An agreement was reached at the end of those talks on 10 April 1998. The talk’s train left the station and reached its destination, but the decommissioning train never left at all. Since 10 April 1998, not one single bullet has been handed over nor, according to the IRA, will one ever be handed over until their objective of a united Irish Socialist republic is achieved.

At every point Unionists who trusted the Government were deceived by promises and pledges that were never intended to be fulfilled. How has the principle been observed that only those abiding by the democratic process would be free, not just to participate in politics but to participate as Ministers in Government? How could the Prime Minister and the Secretary of State contemplate having as Ministers in Government members of a party, which they both claim is inextricably linked not only with an armed terrorist organisation but publicly declares its intention to remained armed until its political objectives are achieved.

The proposal to place Sinn Féin in government under these circumstances is utterly outrageous and does such violence to the principles of democracy as to make it possible only if the people have been brainwashed into oblivion. Is there anyone with the remotest interest in political life who does not know that the highest offices in both Sinn Féin and the IRA are occupied by the same people? In ‘The Sunday Times’ last week it declared what we already know: Mr Adams and Mr McGuinness are members of the seven-man IRA army council. They are inextricably linked; they are welded together.

While General Pinochet is threatened with extradition, while Saddam Hussein is threatened with extinction, Messrs Adams and McGuinness are welcomed through the front door of Number 10.

Why? Because they, unlike Pinochet and Saddam Hussein, have the capacity, through their inextricable links with the IRA, to threaten destruction on the financial heart of the City of London. For this reason, while declaring Sinn Féin and the IRA to be inextricably linked, Sinn Féin was accepted in the Belfast Agreement as separate and distinct from the IRA. This fiction enabled Sinn Féin to confirm a commitment to the total disarmament of all paramilitary organisations — the same fiction that enabled it to sign up to the Mitchell principles.

The reality, as opposed to the fiction, is that neither Sinn Féin fronting the IRA nor the PUP fronting Loyalist terrorists has any connection whatever with democracy or its fundamental principles. They are the political masks for organisations who have murdered, mutilated and destroyed; organisations which to the present day are engaged in murder, shootings, beatings, intimidation, forced exile, extortion and every form of crime.

The ceasefire is a macabre fraud. Since the beginning of 1998 nearly 500 acts or threats of violence from murder to enforced exile have been recorded by Families Against Intimidation and authenticated by the RUC. Let me give Members the roll-call. Brutal beatings and shootings are a daily occurrence. From 1 to 25 November (last month) the IRA exiled nine people, intimidated 67, shot two people and beat seven severely — a total of 85, and they are just the ones we know about. By the end of the month the number was actually over 100. Let us look now at the Loyalists’ cricket score — exiles, nine; intimidations, 48; shootings, five; beatings, seven — a total of 69.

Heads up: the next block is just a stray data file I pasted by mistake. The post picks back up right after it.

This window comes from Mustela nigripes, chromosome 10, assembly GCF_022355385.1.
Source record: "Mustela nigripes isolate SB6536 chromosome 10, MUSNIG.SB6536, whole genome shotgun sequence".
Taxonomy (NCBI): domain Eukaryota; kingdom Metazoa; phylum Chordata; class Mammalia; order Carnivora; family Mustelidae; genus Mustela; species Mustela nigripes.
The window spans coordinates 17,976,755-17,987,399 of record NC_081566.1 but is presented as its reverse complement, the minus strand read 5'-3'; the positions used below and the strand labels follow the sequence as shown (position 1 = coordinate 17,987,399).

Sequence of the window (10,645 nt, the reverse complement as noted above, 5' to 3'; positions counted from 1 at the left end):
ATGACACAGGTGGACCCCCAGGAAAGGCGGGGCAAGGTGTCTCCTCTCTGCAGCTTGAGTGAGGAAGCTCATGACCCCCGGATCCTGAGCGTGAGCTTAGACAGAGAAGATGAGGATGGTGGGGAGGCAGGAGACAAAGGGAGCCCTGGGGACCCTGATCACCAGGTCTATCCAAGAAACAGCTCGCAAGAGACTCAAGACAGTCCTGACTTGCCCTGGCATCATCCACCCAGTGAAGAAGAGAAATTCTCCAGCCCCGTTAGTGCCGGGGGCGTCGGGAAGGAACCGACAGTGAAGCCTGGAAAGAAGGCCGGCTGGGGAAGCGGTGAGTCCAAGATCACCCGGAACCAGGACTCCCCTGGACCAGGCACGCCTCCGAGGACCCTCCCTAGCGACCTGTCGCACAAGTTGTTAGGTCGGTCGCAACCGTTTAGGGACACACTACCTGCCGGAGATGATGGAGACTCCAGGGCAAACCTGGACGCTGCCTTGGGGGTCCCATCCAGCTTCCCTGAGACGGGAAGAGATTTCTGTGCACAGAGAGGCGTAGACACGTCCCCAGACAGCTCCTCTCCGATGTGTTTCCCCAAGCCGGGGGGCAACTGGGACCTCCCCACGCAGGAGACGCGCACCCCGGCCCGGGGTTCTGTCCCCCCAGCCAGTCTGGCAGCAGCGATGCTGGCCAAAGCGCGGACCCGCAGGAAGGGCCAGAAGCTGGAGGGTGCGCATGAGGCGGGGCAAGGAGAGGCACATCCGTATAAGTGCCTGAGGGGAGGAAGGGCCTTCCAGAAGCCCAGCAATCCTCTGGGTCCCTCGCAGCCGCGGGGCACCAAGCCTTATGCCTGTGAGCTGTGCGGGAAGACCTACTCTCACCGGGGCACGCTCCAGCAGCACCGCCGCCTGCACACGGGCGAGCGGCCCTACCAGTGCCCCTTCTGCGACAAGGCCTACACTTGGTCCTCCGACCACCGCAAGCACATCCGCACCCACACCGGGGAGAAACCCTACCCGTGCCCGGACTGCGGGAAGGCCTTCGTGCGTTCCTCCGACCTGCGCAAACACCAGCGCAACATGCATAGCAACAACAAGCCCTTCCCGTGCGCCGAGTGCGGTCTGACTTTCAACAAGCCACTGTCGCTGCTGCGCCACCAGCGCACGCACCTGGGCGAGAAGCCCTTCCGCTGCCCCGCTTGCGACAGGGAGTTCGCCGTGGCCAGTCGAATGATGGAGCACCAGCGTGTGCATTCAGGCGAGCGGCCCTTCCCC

The Secretary of State and the security Minister, Adam Ingram, simply ignore these facts as unhelpful to the peace process. It is no excuse to say, as the Secretary of State responded to me in Parliament, that there is no evidence against the individual perpetrators. Of course there is no evidence, because those who are beaten are threatened with murder, and those who are exiled are threatened with death if they remain. But these fully authenticated brutalities are not simply the work of individual perpetrators.

The indictment is not against individuals; the indictment is lodged against the organisations and the political parties who front them and mask them. These fully authenticated acts of brutality are being carried out in areas which the police, indeed the Chief Constable, admit are dominated by paramilitary groups — the IRA and the UVF — that are fronted by parties in this Assembly.

Do Members recall that during the period of President Clinton’s visit not a squib went off and no one was injured? Do Members recall the six-week sanitisation period that was required before the entry to talks? Not only were there no explosions, not only were there no attacks on the military forces, there were no beatings, there were no shootings, there were no exiles and there were no intimidations. Why? Because Sinn Féin/IRA decreed that there would be none. It would not have been politically expedient for them to have been carried out.

Let me finish by saying this: no mandate, no agreement, no government, no parties can supersede or set aside the fundamental and immutable principles of democracy, morality and justice.

I have different political aims and objectives from the SDLP and from others in the Assembly. However, I share with the SDLP and most of the other parties here a belief in democracy. Violence has no part to play in a political party. A party that claims to be democratic cannot be inextricably linked with terror, murder, mutilation and death.

There is a way forward — and I say this without malice or political gain, but as a democrat. It will entail every party, both Nationalist and Unionist, recognising that the common bonds of democracy are infinitely preferable in the long run to the bonds of an Irish Nationalism that yokes people to a party inextricably linked with the forces of Republican terror. I call upon all democrats, all people of goodwill, all people who are revolted by political violence and terror to join with me, regardless of party, to support this motion.